Once again, the UMKC blog is out with a purely political post this one titled “Israelis Promoting Eternal War”. It’s a purely one-sided view of Israel as blood thirsty (while completely ignoring Arab commentators), but UMKC is losing all credibility with me. It’s no longer a MMT blog, just a run of the mill left-wing one.

    http://neweconomicperspectives.blogspot.com/2011/02/israelis-promoting-eternal-war.html#comment-form

    Reply

    Tom Hickey Reply:

    Jason, the UMKC blog does not bill itself as an MMT blog. Several of the UMKC profs that post there are not MMT’ers, including Bill Black and Michael Hudson, although they may be “allies.”

    Reply

    Jason Reply:

    With friends like these……

    Reply

    ESM Reply:

    Jason,

    I don’t find the post itself particularly anti-Israel, although I do find it strange that Bill Black is obsessed enough to compose a poorly written and hyperbolic rebuttal (without links!) to two columns penned by obscure journalists in a foreign newspaper, having nothing to do with economics.

    Israeli concerns about giving up the entire Sinai for nothing more than a piece of paper, which is now in jeopardy of being torn up, are certainly rational. My own view is that Israelis probably got a worse deal than they could have had because Sadat charmed them with his dignity, empathy, and bravery. Still, it was worth the gamble, and 37 years of peace is nothing to sneeze at.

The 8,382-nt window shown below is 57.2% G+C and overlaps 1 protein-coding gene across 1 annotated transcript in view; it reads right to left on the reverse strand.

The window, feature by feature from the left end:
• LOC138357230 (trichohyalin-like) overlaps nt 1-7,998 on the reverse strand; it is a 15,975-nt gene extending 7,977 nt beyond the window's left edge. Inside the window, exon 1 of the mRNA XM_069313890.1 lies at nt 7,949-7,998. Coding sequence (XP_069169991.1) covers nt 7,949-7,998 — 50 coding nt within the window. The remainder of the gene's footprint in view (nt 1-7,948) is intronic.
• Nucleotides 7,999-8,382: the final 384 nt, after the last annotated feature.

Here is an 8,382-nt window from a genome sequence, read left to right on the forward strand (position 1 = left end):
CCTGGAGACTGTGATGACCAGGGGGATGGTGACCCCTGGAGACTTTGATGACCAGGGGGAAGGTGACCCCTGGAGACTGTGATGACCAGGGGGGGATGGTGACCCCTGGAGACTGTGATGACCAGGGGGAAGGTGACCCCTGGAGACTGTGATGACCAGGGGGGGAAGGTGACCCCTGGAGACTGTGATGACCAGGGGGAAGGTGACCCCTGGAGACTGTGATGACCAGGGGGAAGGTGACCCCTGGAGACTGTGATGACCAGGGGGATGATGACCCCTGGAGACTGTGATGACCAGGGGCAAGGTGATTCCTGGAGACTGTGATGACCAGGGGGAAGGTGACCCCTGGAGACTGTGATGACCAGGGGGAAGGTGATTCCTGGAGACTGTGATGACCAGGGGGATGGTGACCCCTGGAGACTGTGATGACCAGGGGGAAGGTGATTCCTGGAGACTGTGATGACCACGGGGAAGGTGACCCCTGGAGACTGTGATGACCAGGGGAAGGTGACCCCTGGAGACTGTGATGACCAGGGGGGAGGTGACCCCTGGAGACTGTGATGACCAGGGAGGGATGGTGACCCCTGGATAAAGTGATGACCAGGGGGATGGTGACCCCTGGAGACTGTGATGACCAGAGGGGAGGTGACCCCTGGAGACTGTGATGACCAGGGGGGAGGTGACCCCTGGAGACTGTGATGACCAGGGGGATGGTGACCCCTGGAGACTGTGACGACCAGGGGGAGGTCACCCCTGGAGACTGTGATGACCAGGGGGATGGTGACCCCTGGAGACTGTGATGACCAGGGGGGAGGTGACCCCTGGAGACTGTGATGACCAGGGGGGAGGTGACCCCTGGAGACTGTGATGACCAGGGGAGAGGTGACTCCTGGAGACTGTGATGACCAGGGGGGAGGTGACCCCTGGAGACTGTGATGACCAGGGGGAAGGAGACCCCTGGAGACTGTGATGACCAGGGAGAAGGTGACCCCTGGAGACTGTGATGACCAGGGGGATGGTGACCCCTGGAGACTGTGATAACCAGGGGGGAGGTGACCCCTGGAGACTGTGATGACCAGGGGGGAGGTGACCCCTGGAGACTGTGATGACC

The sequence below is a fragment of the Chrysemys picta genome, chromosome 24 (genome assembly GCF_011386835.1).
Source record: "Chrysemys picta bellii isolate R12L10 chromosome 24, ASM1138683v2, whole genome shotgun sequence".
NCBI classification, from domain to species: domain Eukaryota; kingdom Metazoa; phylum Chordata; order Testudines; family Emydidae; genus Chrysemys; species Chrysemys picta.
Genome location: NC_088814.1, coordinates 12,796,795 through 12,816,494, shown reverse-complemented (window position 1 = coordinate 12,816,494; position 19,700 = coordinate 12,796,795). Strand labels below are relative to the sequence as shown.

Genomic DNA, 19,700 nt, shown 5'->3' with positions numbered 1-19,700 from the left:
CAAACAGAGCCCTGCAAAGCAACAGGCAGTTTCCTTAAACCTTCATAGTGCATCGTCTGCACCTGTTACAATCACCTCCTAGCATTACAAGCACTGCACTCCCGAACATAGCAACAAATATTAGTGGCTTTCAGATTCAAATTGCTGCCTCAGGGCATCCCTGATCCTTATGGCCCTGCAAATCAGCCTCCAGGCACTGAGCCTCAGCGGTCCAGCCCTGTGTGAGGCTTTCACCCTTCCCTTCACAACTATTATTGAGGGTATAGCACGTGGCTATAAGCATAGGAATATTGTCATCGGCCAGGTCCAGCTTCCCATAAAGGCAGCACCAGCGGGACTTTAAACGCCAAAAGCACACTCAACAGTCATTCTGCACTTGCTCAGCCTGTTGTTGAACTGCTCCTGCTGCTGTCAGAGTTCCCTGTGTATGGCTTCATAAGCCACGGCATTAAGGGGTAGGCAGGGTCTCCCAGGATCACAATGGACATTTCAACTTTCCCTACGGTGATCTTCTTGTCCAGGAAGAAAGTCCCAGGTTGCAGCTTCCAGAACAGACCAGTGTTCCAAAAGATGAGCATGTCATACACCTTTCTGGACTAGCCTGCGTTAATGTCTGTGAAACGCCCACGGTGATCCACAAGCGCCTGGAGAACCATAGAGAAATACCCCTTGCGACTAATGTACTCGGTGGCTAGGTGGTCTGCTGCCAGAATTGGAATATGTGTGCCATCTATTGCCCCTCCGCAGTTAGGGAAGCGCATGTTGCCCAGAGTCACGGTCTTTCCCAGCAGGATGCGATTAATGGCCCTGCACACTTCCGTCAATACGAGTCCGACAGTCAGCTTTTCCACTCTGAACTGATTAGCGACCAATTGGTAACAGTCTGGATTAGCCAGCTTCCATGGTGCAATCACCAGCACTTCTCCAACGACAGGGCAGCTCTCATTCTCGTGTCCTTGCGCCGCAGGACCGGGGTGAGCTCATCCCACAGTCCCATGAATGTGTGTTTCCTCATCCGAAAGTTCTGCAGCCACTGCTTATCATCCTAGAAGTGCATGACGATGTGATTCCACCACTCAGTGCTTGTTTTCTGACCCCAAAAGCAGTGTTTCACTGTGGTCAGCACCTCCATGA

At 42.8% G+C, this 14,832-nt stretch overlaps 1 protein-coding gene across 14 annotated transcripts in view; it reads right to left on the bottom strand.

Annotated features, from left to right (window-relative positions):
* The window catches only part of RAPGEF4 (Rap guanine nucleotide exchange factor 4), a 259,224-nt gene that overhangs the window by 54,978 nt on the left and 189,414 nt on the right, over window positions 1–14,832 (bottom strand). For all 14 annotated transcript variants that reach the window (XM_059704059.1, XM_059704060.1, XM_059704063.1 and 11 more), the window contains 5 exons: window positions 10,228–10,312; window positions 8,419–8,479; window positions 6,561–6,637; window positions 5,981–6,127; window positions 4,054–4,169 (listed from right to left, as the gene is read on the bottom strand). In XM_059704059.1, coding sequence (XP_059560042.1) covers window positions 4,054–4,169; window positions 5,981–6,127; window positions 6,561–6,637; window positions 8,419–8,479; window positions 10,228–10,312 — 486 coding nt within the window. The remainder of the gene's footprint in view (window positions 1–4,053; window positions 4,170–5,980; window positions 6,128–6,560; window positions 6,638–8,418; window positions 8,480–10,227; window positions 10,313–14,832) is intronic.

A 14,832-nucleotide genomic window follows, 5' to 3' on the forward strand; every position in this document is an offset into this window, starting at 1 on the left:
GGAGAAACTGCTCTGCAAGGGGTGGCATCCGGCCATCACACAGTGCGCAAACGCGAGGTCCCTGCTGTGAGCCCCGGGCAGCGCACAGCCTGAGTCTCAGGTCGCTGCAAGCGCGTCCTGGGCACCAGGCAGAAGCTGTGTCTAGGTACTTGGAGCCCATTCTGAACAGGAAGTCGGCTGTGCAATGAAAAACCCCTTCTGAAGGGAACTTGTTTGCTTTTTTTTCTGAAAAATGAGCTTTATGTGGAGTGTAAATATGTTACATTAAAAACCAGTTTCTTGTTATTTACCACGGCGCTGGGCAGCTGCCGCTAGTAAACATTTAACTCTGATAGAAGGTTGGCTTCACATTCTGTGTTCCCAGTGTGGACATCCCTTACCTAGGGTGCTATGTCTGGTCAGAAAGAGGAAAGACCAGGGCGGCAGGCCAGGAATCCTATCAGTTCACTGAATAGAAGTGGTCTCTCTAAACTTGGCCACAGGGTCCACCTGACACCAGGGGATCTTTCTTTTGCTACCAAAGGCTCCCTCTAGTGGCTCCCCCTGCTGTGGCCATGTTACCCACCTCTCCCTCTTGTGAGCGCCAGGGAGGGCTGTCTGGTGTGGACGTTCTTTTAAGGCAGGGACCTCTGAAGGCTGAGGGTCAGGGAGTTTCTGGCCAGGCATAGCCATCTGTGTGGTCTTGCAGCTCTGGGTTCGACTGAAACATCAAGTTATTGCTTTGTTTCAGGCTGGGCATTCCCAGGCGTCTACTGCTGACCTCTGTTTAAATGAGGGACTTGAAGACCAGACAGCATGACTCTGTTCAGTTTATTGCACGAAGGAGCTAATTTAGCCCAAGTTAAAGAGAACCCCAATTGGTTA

As for Jimmy Carter, I’m sure it will come as no surprise that I am not a fan. I doubt that he played a critical role in the peace treaty, although we can never know for sure. And of course this resource indicates that Carter was actually obstructionist:

    “Sadat’s liaison initiative spoke volumes about his reasons for wanting to make peace with Israel. He wanted an alliance with the American superpower and he wanted to kill Carter’s Geneva initiative.[9] His trip to Jerusalem signaled a major reorientation of Cairo’s place in the global scheme of things, from the Soviet to the American camp.[10] Carter’s acceptance of the proposed liaison scheme would have signaled American backing for Sadat’s unprecedented peace initiative. But Carter said no. However, Carter could not thwart the Israeli-Egyptian peace push. Within days Israeli journalists were allowed into Cairo, breaking a symbolic barrier, and from there the peace process quickly gained momentum. An Israeli-Egyptian working summit was scheduled for December 25 in Ismailiya, near the Suez Canal.[11]”

    My favorite Carter-related quote came from Alan Abelson in Barron’s. Carter apparently tried once to instill confidence in the markets by claiming “If I weren’t president, I would be buying stocks right now.” To which Abelson replied, “If he weren’t president, we’d all be buying stocks.”